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Hurricane Hazard Use Case

The U.S. Department of Transportation (Department or DOT) is carrying out a department-wide Climate Action Plan for Resilience. As part of the plan, DOT has developed a climate vulnerability assessment tool for all of its mission critical sites. The tool uses natural hazard risk and climate model data with information on local asset vulnerability. The annual frequency data from FEMA’s National Risk Index gave DOT these localized natural hazard data. The Department is using the Risk Index data to compare the climate vulnerability of its mission critical facilities across the United States.

The Department has more than 600 sites that are completing assessments. DOT’s headquarters facility finished its own assessment in early 2023. The headquarters facility sits in the floodplain of the Anacostia River on the East Coast. The assessment confirmed that headquarters’ assets are at high risk to hurricane winds and precipitation. They are also at risk from coastal and riverine flooding. The facilities managers at headquarters are now using this data to support projects that are designed to boost resilience. This includes elevating assets to reduce the risk of flooding, as well as hardening assets to withstand hurricane winds. All of DOT’s facilities can use their assessment results this way. This will help the Department address the highest climate risks by applying resilience measures to assets across the country.


  • The managers of these facilities would perform the assessment; it had to be accessible for a range of skill levels.
  • All 50 states and the District had to be able to use the data for the assessment. The data also had to reflect localized climate exposure to be a strong measure of risk. This would create a risk assessment that facilities can use to develop projects that boost resilience. The data can help support project proposals in capital improvement, operations and maintenance plans.
  • DOT’s headquarters facility is in a floodplain near the Anacostia River. It is at high risk of flooding during a hurricane or major coastal storm. Storm surge can travel up the river and cause significant flooding. The facility is also at risk for hurricane winds.


  • DOT used the natural hazard annualized frequency data from the National Risk Index to develop a climate vulnerability assessment tool. The tool includes Census tract data for 14 of the Risk Index’s 18 hazards. It also includes climate modeling projections for the year 2050. Based on the location entered, the tool shows hazards that are relevant to that area.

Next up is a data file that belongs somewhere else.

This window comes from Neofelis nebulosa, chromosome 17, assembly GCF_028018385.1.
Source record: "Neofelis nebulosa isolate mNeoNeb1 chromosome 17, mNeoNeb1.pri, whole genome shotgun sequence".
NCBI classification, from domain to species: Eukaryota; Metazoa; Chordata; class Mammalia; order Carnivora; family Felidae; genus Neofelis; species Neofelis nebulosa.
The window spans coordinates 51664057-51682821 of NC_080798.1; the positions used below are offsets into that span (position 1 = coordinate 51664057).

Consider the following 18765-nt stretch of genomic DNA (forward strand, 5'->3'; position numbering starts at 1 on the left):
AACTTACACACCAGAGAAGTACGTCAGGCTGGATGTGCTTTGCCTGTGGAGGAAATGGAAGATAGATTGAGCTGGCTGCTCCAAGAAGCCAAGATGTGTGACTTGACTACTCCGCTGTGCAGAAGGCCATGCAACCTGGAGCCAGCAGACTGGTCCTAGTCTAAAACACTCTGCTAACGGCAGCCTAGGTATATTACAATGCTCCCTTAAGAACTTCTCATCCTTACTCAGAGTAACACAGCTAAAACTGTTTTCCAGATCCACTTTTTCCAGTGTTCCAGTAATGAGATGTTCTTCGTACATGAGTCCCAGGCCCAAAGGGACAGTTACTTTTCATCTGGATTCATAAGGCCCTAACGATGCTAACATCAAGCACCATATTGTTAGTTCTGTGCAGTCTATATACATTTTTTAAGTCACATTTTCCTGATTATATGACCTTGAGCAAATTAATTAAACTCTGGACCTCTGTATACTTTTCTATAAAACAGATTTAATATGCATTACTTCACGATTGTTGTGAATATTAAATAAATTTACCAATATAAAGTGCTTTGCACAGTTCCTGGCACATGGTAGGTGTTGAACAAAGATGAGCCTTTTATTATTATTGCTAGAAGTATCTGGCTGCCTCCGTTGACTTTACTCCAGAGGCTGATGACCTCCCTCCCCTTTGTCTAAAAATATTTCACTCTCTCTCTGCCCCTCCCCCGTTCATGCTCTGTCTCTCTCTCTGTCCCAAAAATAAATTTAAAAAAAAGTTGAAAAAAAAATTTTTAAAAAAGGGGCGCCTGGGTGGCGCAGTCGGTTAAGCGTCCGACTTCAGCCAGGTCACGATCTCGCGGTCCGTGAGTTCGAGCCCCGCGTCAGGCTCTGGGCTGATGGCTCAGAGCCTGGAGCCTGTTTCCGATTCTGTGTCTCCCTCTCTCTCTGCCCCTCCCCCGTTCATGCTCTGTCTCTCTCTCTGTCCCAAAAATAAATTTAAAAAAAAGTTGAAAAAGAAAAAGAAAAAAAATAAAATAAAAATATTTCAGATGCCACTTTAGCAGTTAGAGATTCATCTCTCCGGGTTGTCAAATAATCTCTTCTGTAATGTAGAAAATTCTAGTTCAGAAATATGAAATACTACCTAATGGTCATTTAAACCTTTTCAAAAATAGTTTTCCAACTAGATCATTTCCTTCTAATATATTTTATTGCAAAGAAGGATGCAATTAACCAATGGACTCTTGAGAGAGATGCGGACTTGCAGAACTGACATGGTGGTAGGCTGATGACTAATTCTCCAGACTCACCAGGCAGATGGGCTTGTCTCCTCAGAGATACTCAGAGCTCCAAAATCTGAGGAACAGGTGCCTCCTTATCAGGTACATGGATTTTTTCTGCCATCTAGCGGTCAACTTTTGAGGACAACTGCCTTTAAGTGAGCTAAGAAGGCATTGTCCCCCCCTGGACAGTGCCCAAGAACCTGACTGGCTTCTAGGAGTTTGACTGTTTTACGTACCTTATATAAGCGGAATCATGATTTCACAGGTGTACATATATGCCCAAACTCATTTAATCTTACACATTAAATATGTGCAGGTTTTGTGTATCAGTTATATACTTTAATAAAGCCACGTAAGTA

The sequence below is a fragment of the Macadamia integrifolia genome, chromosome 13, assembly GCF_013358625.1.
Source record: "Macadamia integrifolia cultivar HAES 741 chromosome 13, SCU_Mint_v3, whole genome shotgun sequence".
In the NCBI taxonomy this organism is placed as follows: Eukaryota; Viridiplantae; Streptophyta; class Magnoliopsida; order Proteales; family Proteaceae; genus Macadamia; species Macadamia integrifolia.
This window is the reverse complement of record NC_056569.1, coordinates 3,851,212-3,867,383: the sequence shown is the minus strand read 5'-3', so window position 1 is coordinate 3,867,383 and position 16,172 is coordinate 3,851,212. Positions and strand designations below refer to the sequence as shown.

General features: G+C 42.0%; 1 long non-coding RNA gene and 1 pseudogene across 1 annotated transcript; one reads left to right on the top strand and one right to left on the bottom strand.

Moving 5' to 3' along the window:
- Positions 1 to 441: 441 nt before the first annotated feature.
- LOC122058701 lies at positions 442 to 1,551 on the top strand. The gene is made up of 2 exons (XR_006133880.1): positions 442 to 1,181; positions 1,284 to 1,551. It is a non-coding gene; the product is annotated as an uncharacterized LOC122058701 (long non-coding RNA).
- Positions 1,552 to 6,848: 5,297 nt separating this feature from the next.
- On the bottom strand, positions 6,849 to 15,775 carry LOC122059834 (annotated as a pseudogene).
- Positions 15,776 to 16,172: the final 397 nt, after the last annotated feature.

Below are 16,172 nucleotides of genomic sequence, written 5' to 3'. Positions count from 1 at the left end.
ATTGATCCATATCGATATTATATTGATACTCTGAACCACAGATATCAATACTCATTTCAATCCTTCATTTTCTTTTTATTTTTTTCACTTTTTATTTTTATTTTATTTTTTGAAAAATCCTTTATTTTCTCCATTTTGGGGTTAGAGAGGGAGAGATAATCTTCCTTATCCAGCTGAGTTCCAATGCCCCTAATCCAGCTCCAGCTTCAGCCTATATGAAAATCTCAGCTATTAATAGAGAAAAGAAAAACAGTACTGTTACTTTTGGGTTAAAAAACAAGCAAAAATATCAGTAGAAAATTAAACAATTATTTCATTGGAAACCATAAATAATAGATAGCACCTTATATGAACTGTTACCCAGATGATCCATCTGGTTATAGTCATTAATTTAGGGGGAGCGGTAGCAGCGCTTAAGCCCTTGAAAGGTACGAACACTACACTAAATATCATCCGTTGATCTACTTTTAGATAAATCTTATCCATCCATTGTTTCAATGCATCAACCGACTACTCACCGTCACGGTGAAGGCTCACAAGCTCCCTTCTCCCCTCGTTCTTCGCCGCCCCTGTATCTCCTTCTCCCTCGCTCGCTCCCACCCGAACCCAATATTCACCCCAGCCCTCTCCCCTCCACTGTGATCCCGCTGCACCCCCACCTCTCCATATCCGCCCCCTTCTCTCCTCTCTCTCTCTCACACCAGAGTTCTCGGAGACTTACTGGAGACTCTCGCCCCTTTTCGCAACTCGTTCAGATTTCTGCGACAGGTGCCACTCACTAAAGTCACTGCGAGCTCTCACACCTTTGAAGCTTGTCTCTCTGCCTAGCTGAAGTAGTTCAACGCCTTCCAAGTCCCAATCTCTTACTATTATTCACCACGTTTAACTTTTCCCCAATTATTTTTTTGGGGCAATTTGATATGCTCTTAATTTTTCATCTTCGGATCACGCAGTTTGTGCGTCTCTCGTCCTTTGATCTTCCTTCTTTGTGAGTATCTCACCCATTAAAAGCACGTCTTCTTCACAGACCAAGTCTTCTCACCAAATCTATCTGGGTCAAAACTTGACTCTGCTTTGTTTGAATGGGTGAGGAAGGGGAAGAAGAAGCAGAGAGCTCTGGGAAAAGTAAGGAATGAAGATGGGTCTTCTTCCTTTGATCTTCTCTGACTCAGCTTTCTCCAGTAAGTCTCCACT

• The Department’s tool is spreadsheet-based; all of DOT’s facilities’ staff can access it. To start the assessment, managers enter their facility’s criticality, dependency and asset vulnerability information. Then, the tool combines that information with the data from the Risk Index and climate models. This gives overall and asset-level risk scores that are specific to the facility.
  • The DOT headquarters facility assessment showed that hurricane and flood hazard risk are a main concern. This is a combined assessment of (a) its exposure to hurricanes and other natural hazards; (b) how vulnerable its assets are to certain natural hazards and climate change; and (c) criticality of its function.
  • As DOT updates its headquarters facility assets, it will use the results of its assessment. These data help strengthen and push forth projects that increase resilience and safety. For instance, DOT headquarters is looking to replace its boilers. Right now, they are at risk of losing power from hurricane and flood hazard events. The current plan is to install new boilers in a way that reduces risk from these events. This is one way to make sure that the facility stays functional during a hurricane. The Department will use the data from the tool to bolster their proposal.
  • Going forward, DOT’s facilities should update their assessments every four years. They can update their assessments if they update or move an asset. DOT will also ask for updates if there are new risk and climate data. Regular updates ensure that DOT’s facilities use the best data to make decisions that reduce risk.

Key Takeaways

  • Data help move resiliency forward. DOT’s assessment tool used Risk Index hazard frequency data with climate models and local asset vulnerability information. The results help operational facilities get approval for projects that boost resilience to hazard events. The Risk Index data help build the case for resilience.
  • The Risk Index provides data at the Census tract level for the entire United States, including Alaska and Hawaii. The data coverage supported the DOT requirement to develop a tool that all its facilities can use. The data led to results that are geographically specific. At the same time, the assessment is standardized for all DOT facilities.
  • The FEMA National Risk Index offers data that are consistent and maintained. DOT will use this tool to regularly reassess its facilities’ natural hazard and climate risk. FEMA regularly maintains and updates the National Risk Index data. This ensures that they are accurate. DOT now has a reliable source of hazard data to use for years to come. It supports the long-term vision to use data to boost climate resilience.